Rheumatoid Arthritis Drugs Tied to Skin Problems
Study Links Humira, Remicade, and Enbrel to Skin Conditions
April 4, 2005 -- Dutch researchers have linked a group of rheumatoid
arthritis drugs to skin problems.
adalimumab), (infliximab), and
mentioned in the study, which appears in the journal Arthritis Research and
All of those medications are biologic treatments for rheumatoid arthritis
(RA). They are that inhibits TNF, a chemical made by the body to induce
inflammation. These chemical substances lead to joint inflammation seen in
The study "shows that dermatological conditions are a significant and
clinically important problem in RA patients receiving TNF-alpha-blocking
therapy," write the researchers.
Out of 289 RA patients taking biologic agents, 72 (25%) consulted a
dermatologist about skin problems over an average of two years. In comparison,
in a group of RA patients who had never received these drugs, 37 (13%)
consulted a dermatologist. The comparison group tended to have less severe
cases of RA, say the researchers.
Most Common Problems
There were a total of 128 skin problems among the 72 patients taking
biologic agents who had consulted a dermatologist. Their most common conditions
were skin infections (33 cases), eczema (20 cases), and drug-related skin
eruptions (15 cases). None required hospitalization but seven patients decided
to stop taking the drugs because of skin problems.
The number of skin problems reported during or after treatment was 56 for
Humira, 49 for Remicade, and 16 for Enbrel, write the researchers, who included
Marcel Flendrie of Radboud University Njimegen Medical Centre in the
Most of the skin eruptions occurred in the first five months of treatment
with the biologic agents and were caused by all of the drugs, the researchers
report. Reports of skin problems had surfaced in study trials of the drugs but
this is the first large study that tracked problems as they unfolded, say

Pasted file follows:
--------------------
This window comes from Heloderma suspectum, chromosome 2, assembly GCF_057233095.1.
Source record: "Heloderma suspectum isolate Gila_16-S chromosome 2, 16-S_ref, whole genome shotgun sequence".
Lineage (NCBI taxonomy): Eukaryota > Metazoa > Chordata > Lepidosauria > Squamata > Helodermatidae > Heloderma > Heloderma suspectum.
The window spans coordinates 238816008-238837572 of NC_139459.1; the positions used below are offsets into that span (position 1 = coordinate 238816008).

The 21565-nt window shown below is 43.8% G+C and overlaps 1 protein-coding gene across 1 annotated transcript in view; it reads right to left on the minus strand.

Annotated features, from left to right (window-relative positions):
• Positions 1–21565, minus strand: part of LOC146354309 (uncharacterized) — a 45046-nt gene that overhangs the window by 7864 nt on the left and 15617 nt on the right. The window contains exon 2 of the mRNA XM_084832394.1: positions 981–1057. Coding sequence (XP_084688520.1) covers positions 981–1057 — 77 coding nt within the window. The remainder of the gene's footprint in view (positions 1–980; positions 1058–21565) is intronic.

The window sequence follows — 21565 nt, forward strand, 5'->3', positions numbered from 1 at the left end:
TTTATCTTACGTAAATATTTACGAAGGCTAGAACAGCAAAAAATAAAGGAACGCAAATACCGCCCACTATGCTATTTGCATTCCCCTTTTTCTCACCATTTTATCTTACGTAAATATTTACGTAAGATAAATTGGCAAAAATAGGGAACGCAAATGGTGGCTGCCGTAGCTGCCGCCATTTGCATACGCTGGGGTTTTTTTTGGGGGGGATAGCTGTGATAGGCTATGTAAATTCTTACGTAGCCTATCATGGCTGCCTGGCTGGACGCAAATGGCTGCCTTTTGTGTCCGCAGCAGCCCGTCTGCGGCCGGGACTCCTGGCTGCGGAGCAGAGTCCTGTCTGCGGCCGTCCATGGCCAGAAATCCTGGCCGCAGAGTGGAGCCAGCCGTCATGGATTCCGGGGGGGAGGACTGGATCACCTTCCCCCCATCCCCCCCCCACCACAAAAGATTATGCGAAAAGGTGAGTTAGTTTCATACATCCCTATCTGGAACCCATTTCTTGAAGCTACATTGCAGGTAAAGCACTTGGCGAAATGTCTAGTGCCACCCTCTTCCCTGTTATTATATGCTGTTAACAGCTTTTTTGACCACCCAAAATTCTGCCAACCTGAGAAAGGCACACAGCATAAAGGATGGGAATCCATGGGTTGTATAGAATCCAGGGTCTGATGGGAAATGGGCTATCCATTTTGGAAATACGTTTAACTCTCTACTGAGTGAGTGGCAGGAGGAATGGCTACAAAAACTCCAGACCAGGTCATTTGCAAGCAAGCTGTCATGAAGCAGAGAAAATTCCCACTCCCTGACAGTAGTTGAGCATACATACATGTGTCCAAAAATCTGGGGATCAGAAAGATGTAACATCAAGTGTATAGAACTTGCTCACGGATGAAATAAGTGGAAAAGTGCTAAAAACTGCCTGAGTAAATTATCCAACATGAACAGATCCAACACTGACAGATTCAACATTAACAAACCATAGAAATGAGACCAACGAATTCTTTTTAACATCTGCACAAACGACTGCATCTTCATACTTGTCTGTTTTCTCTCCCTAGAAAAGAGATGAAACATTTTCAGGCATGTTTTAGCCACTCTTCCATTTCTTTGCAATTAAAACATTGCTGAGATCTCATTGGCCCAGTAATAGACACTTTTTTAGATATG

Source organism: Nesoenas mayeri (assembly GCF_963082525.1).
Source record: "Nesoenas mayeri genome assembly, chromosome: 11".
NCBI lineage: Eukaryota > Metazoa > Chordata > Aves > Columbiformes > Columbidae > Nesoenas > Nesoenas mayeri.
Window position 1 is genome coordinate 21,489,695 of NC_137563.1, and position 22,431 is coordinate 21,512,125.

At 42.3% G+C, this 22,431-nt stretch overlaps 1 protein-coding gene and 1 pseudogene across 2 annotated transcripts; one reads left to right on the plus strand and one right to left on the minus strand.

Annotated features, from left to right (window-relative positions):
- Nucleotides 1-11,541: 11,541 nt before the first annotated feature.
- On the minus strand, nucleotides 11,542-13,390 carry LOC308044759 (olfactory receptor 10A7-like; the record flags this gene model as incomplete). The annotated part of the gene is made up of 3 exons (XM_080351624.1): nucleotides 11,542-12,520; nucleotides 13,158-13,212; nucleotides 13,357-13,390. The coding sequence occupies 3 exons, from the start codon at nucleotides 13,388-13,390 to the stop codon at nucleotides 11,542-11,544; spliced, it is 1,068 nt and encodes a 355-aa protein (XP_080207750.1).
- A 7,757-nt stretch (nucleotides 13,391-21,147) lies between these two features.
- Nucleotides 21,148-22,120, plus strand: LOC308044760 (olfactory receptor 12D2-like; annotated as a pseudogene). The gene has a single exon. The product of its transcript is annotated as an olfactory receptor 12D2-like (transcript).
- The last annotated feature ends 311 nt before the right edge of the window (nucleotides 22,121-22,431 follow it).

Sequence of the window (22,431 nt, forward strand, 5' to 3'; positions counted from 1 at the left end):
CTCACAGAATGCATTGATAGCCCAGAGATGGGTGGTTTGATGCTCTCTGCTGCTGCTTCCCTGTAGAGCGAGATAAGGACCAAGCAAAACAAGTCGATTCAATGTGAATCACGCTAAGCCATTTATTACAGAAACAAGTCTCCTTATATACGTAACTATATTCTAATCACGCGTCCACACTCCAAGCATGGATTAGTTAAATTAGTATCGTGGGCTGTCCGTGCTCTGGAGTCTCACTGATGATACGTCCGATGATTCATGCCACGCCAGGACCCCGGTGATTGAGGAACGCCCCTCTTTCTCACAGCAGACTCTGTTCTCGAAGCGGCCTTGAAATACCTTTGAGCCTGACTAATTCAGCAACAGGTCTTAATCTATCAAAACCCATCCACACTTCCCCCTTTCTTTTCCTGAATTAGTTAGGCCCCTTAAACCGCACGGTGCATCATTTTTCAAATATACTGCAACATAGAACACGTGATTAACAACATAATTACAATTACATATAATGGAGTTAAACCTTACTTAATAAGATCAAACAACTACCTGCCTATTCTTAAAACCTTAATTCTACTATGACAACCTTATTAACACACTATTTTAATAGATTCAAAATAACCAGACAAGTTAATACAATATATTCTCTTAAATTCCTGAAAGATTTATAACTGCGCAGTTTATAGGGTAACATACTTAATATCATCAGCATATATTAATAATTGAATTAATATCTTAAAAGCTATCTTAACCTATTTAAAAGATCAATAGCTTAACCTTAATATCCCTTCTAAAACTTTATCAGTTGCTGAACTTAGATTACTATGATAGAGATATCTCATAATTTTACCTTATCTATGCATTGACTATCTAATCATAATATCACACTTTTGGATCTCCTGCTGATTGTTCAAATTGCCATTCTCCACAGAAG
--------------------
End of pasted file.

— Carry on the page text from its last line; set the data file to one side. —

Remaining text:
Flendrie and colleagues.
Who Took What Drugs
The group included 70 patients who were taking more than one TNF blocker.
Eight patients took more than two anti-TNF drugs, say researchers.
Humira was taken by 108 patients, Remicade by 167, and Enbrel by 78
"Based on the information in the article, we really can't address [the
study]," says Candace Steele, director of global public relations for Wyeth
Pharmaeuticals, which markets Enbrel in the U.S. together with the drug company
"I can tell you that we have seen dermatological effects with some
patients who've used Enbrel," says Steele. "Essentially, if a physician
were to contact us about dermatological effects, we have standard information
[stating that] skin rash has been described in clinical trials, postmarketing
experience, and literature reports."
Patients should report any skin conditions to their doctors, she adds.
"Injection site reaction is a possible side effect that's listed in our
label. In fact,
" says Jim Bozikis, manager of pharmaceutical public
affairs for Abbott Laboratories, which makes Humira.
"Our experience with RA patients and Humira is that when side effects do
occur, they're so mild that patients choose to continue therapy because the
benefits greatly outweigh any side effects," he says.
"In general, with anti-TNF therapy, patients are more susceptible to
infection and the key is for patients to work closely with their physicians and
carefully monitor their progress," says Bozikis.